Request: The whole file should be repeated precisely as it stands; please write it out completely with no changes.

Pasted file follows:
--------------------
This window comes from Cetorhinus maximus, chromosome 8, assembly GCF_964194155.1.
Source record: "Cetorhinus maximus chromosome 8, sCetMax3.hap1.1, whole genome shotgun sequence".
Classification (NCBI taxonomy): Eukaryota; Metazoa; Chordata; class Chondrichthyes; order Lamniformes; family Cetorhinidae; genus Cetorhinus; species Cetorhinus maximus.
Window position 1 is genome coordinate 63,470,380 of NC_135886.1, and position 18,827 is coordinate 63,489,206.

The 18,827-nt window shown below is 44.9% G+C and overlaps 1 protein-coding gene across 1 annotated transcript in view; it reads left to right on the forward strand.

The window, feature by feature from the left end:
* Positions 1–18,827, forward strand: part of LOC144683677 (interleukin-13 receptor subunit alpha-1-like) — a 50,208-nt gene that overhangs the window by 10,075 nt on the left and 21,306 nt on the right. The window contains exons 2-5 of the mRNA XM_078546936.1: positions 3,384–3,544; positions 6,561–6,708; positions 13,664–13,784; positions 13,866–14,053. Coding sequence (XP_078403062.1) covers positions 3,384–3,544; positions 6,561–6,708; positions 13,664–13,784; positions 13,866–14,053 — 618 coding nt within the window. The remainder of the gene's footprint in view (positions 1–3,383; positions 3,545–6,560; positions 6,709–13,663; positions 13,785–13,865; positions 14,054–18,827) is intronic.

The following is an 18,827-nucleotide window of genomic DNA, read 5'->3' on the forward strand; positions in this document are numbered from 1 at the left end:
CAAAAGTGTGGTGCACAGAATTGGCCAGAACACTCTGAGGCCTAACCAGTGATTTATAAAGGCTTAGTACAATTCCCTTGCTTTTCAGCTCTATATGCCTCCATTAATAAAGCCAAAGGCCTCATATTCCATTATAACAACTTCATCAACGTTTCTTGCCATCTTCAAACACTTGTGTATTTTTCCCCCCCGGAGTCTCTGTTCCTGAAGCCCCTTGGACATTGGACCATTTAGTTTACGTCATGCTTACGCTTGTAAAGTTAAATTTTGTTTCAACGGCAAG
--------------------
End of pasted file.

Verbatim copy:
This window comes from Cetorhinus maximus, chromosome 8, assembly GCF_964194155.1.
Source record: "Cetorhinus maximus chromosome 8, sCetMax3.hap1.1, whole genome shotgun sequence".
Classification (NCBI taxonomy): Eukaryota; Metazoa; Chordata; class Chondrichthyes; order Lamniformes; family Cetorhinidae; genus Cetorhinus; species Cetorhinus maximus.
Window position 1 is genome coordinate 63,470,380 of NC_135886.1, and position 18,827 is coordinate 63,489,206.

The 18,827-nt window shown below is 44.9% G+C and overlaps 1 protein-coding gene across 1 annotated transcript in view; it reads left to right on the forward strand.

The window, feature by feature from the left end:
* Positions 1–18,827, forward strand: part of LOC144683677 (interleukin-13 receptor subunit alpha-1-like) — a 50,208-nt gene that overhangs the window by 10,075 nt on the left and 21,306 nt on the right. The window contains exons 2-5 of the mRNA XM_078546936.1: positions 3,384–3,544; positions 6,561–6,708; positions 13,664–13,784; positions 13,866–14,053. Coding sequence (XP_078403062.1) covers positions 3,384–3,544; positions 6,561–6,708; positions 13,664–13,784; positions 13,866–14,053 — 618 coding nt within the window. The remainder of the gene's footprint in view (positions 1–3,383; positions 3,545–6,560; positions 6,709–13,663; positions 13,785–13,865; positions 14,054–18,827) is intronic.

The following is an 18,827-nucleotide window of genomic DNA, read 5'->3' on the forward strand; positions in this document are numbered from 1 at the left end:
CAAAAGTGTGGTGCACAGAATTGGCCAGAACACTCTGAGGCCTAACCAGTGATTTATAAAGGCTTAGTACAATTCCCTTGCTTTTCAGCTCTATATGCCTCCATTAATAAAGCCAAAGGCCTCATATTCCATTATAACAACTTCATCAACGTTTCTTGCCATCTTCAAACACTTGTGTATTTTTCCCCCCCGGAGTCTCTGTTCCTGAAGCCCCTTGGACATTGGACCATTTAGTTTACGTCATGCTTACGCTTGTAAAGTTAAATTTTGTTTCAACGGCAAG